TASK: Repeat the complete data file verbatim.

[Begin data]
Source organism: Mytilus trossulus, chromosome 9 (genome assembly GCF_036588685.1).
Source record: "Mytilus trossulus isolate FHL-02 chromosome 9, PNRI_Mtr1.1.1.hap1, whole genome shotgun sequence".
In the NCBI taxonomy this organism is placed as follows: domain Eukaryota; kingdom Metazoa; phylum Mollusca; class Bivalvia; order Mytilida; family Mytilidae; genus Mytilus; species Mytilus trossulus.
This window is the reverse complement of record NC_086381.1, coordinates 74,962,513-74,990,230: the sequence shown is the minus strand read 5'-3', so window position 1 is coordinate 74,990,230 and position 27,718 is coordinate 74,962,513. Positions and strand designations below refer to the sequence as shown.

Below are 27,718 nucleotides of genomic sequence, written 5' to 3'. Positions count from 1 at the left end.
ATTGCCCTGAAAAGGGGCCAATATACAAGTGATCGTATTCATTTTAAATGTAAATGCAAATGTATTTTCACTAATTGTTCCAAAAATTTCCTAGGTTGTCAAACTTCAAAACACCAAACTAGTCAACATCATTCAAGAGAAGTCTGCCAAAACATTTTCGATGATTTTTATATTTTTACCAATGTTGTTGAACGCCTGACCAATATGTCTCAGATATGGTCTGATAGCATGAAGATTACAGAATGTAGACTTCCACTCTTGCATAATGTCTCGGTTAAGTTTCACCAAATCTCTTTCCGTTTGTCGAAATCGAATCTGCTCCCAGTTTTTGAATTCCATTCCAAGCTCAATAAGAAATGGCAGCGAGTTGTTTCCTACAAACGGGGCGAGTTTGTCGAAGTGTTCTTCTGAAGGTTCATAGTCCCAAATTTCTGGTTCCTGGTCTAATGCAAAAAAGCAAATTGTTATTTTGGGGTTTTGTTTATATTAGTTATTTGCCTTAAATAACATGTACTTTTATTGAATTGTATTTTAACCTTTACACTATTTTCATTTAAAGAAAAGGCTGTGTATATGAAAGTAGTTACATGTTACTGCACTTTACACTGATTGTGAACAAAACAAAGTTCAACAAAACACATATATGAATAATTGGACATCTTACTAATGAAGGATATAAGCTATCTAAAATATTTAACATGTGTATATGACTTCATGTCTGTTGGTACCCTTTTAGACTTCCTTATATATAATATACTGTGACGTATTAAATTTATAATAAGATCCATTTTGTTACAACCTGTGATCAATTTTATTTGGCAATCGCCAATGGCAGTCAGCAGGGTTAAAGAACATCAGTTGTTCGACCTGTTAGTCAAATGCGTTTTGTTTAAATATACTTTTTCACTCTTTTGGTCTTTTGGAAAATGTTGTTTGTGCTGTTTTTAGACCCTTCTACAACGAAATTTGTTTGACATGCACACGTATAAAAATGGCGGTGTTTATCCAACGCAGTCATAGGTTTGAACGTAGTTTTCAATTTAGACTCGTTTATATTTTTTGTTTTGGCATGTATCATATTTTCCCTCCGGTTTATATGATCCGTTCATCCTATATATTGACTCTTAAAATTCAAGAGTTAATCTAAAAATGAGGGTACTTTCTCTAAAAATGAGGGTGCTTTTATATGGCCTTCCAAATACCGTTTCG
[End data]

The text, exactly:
Source organism: Mytilus trossulus, chromosome 9 (genome assembly GCF_036588685.1).
Source record: "Mytilus trossulus isolate FHL-02 chromosome 9, PNRI_Mtr1.1.1.hap1, whole genome shotgun sequence".
In the NCBI taxonomy this organism is placed as follows: domain Eukaryota; kingdom Metazoa; phylum Mollusca; class Bivalvia; order Mytilida; family Mytilidae; genus Mytilus; species Mytilus trossulus.
This window is the reverse complement of record NC_086381.1, coordinates 74,962,513-74,990,230: the sequence shown is the minus strand read 5'-3', so window position 1 is coordinate 74,990,230 and position 27,718 is coordinate 74,962,513. Positions and strand designations below refer to the sequence as shown.

Below are 27,718 nucleotides of genomic sequence, written 5' to 3'. Positions count from 1 at the left end.
ATTGCCCTGAAAAGGGGCCAATATACAAGTGATCGTATTCATTTTAAATGTAAATGCAAATGTATTTTCACTAATTGTTCCAAAAATTTCCTAGGTTGTCAAACTTCAAAACACCAAACTAGTCAACATCATTCAAGAGAAGTCTGCCAAAACATTTTCGATGATTTTTATATTTTTACCAATGTTGTTGAACGCCTGACCAATATGTCTCAGATATGGTCTGATAGCATGAAGATTACAGAATGTAGACTTCCACTCTTGCATAATGTCTCGGTTAAGTTTCACCAAATCTCTTTCCGTTTGTCGAAATCGAATCTGCTCCCAGTTTTTGAATTCCATTCCAAGCTCAATAAGAAATGGCAGCGAGTTGTTTCCTACAAACGGGGCGAGTTTGTCGAAGTGTTCTTCTGAAGGTTCATAGTCCCAAATTTCTGGTTCCTGGTCTAATGCAAAAAAGCAAATTGTTATTTTGGGGTTTTGTTTATATTAGTTATTTGCCTTAAATAACATGTACTTTTATTGAATTGTATTTTAACCTTTACACTATTTTCATTTAAAGAAAAGGCTGTGTATATGAAAGTAGTTACATGTTACTGCACTTTACACTGATTGTGAACAAAACAAAGTTCAACAAAACACATATATGAATAATTGGACATCTTACTAATGAAGGATATAAGCTATCTAAAATATTTAACATGTGTATATGACTTCATGTCTGTTGGTACCCTTTTAGACTTCCTTATATATAATATACTGTGACGTATTAAATTTATAATAAGATCCATTTTGTTACAACCTGTGATCAATTTTATTTGGCAATCGCCAATGGCAGTCAGCAGGGTTAAAGAACATCAGTTGTTCGACCTGTTAGTCAAATGCGTTTTGTTTAAATATACTTTTTCACTCTTTTGGTCTTTTGGAAAATGTTGTTTGTGCTGTTTTTAGACCCTTCTACAACGAAATTTGTTTGACATGCACACGTATAAAAATGGCGGTGTTTATCCAACGCAGTCATAGGTTTGAACGTAGTTTTCAATTTAGACTCGTTTATATTTTTTGTTTTGGCATGTATCATATTTTCCCTCCGGTTTATATGATCCGTTCATCCTATATATTGACTCTTAAAATTCAAGAGTTAATCTAAAAATGAGGGTACTTTCTCTAAAAATGAGGGTGCTTTTATATGGCCTTCCAAATACCGTTTCG